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Hon Phillida Bunkle - Green Ribbon Awards Speech

GREEN RIBBON AWARDS 2000

Address by Hon Phillida Bunkle
Associate Minister for the Environment
14 June 2000

I firstly want to congratulate all of today's award winners. Let me also congratulate all the nominees, as it is clear that you are forging a path for all New Zealanders to take, in protecting our environment. I look forward to the day when your efforts and visions for the environment are norm for everyone rather than just the aspirations of a few.

This coalition government is striving to establish a platform that puts protection of our environment at the top of the policy development agenda. The reality of this will be seen in tomorrow's budget.

Sustainability is a word that is only now becoming part of the language of those people shaping our economic development policies. It has migrated from use in the Resource Management Act and will soon populate economic development legislation establishing Industry NZ.

The challenge for this government is to institutionalise sustainability as an immutable given in all our decision making.

Sustainable development is about meeting the needs of this generation without compromising future generations. I note that the rural award winners Di and Graham McBride have a more expansive philosophy - they want to leave their land in a better state than when they found it.

Sadly far too much of the New Zealand environment has suffered depletion to an extent that the McBrides' approach is an essential rather than a desirable goal.



Sustainability is the stated cornerstone of the government's approach to economic development. This government seeks to invest in projects that sustain communities and the environment while creating jobs in the long term.

This approach is intended to lead, encourage and provide the financial support for people with good ideas towards sustainable economic growth. We are serious in our support for enterprise that is balanced with the environment and gives more people the chance to maintain themselves in their own communities.

More than $100 million annually will be made available directly to individuals, businesses, and new enterprises that make development choices compatible with these sustainable goals.

I encourage all who have participated in the Green Ribbon Awards to consider taking up this opportunity. You clearly already have what it takes to meet this challenge - your country needs you!

The award made to the Pukekohe Vegetable Growers Association for pursuing sustainable farming practices is particularly relevant to me at the present time. I understand it was a close run thing for this award with other nominees involved in organic food production.

Organic food production is underpinned by a philosophy of sustainability. That is, achieving equilibrium in producing food, and, at the same time, preserving or increasing soil fertility and fighting pest and disease problems naturally without the use of synthetic chemicals. Most importantly there is clearly an opportunity to achieve this in a way that is economically viable to producers and to the community.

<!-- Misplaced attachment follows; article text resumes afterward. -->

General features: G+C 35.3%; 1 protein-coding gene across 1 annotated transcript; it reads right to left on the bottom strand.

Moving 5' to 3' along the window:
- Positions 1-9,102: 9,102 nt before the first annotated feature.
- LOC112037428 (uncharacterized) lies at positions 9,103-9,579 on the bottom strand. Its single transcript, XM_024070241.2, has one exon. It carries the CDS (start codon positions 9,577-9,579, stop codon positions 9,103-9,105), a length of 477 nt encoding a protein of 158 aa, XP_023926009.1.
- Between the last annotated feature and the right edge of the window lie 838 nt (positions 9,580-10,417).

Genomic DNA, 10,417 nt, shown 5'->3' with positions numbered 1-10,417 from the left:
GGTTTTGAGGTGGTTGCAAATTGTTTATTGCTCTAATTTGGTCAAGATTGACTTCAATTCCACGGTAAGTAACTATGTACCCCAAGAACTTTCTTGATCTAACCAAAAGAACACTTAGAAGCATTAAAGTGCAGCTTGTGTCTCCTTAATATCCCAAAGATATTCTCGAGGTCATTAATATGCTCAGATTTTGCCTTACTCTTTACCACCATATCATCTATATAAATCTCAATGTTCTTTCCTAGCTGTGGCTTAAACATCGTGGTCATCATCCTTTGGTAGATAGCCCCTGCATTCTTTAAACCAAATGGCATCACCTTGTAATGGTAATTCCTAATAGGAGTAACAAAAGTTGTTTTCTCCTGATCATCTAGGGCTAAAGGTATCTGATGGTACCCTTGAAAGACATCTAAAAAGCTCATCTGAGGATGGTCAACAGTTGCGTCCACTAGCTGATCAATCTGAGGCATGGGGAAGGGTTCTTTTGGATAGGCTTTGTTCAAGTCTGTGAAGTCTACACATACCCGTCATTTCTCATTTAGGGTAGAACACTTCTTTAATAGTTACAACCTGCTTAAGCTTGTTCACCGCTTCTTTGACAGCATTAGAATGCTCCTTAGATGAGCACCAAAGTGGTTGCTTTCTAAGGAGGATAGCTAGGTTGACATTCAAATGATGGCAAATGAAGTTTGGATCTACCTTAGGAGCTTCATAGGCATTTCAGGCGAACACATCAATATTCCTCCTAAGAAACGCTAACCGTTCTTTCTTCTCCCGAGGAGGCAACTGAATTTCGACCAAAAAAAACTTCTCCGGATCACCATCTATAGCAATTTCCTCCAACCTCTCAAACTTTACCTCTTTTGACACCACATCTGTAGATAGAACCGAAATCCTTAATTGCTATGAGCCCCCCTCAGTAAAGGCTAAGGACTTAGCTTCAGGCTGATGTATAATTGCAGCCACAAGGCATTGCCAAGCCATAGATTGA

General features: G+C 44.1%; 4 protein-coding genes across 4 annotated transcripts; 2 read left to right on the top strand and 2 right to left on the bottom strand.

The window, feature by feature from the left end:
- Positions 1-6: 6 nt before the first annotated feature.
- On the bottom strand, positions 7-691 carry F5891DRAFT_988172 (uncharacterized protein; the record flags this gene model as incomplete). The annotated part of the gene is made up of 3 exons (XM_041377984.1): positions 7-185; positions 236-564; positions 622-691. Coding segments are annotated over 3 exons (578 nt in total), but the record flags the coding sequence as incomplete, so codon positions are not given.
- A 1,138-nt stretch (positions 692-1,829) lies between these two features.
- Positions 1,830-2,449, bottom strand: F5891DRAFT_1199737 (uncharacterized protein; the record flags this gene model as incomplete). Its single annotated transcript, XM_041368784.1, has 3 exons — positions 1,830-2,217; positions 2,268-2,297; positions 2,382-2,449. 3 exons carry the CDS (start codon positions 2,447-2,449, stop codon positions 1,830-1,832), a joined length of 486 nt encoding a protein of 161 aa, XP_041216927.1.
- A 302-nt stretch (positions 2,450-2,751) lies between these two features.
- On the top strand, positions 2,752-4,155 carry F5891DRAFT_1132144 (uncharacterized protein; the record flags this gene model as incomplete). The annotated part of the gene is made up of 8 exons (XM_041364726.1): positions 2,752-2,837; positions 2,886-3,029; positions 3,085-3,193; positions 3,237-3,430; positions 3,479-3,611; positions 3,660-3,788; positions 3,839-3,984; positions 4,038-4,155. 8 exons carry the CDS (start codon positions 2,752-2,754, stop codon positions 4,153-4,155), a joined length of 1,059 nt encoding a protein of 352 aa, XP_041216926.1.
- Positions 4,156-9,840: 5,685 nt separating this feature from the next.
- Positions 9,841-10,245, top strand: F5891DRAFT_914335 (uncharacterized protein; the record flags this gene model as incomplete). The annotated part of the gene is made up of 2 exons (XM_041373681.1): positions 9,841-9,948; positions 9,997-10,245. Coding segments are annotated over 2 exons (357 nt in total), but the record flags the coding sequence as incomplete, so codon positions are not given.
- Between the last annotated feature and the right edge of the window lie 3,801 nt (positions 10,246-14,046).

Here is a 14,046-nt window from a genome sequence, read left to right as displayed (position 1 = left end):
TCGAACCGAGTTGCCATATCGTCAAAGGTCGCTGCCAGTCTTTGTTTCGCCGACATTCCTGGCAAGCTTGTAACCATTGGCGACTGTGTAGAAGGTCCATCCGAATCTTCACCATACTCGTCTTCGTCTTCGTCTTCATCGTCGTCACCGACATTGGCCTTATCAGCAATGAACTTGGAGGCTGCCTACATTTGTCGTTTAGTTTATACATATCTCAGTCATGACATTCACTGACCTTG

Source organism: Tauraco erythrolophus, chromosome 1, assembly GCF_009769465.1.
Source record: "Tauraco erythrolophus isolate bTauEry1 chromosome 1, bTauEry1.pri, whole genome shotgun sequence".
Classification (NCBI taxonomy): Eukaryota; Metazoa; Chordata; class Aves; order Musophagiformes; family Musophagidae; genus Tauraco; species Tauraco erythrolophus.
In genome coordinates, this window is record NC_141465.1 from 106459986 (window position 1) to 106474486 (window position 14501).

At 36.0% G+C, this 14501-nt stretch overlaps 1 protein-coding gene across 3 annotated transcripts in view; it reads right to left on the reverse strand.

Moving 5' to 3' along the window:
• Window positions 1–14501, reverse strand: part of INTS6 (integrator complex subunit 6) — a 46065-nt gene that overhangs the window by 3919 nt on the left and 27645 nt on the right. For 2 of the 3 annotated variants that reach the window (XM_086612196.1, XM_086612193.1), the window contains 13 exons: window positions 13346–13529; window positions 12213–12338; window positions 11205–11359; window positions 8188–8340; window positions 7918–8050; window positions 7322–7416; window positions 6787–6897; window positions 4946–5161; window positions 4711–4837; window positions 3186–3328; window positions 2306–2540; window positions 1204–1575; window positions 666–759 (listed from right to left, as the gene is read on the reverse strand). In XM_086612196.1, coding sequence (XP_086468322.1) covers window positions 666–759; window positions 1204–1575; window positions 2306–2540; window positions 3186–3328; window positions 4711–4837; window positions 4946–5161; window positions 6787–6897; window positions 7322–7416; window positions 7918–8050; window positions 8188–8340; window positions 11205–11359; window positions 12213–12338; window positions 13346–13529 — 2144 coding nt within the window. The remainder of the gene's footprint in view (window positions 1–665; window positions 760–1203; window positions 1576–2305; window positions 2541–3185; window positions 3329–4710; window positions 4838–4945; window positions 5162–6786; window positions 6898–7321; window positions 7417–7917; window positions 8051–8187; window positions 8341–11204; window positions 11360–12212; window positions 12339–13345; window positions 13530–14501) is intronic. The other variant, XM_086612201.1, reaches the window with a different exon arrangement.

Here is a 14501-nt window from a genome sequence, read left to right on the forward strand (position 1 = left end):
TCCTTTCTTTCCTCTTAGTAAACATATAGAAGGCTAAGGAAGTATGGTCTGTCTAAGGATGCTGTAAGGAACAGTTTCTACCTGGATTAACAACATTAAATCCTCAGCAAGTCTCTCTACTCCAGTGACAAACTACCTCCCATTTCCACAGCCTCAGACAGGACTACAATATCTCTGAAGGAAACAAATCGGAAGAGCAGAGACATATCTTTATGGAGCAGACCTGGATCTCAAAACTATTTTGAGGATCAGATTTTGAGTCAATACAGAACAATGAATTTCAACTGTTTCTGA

These were key elements in the success of The Pukekohe Vegetable Growers Association in winning an award in the business and industry category.

The focus of New Zealand’s food production sector is currently on the use of technology to leverage greater production, efficiency and innovation out of current farming practices.

Our publicly funded primary production research institutions are feverishly working at the latest biotechnology to meet the demands of the sector. However, most of that energy and investment builds on existing methods of production that may not be sustainable.

Much of the genetic engineering debate has been around genetic modifications that allow greater synthetic chemicals on plants such as ‘Round-Up Ready’ crops. Animal gene modifications include those that enhance conversion of pastures into meat and milk but with significant environmental consequences.

One of the big questions we face as a nation is: Should New Zealand take a more balanced approach to public investment in research, and in developing our knowledge of techniques for sustainable food production?

Ideally, I would like to see a broadening perspective of decision making on public spending in areas that have critical outcomes for the environment. Shifting the balance towards sustainable research and sustainable economic and social development approaches.

We can all learn a great deal from the vision of those people who have participated in these Green Ribbon Awards on this World Environment Day. Yours is a vision for the future more New Zealanders need to share.

ENDS

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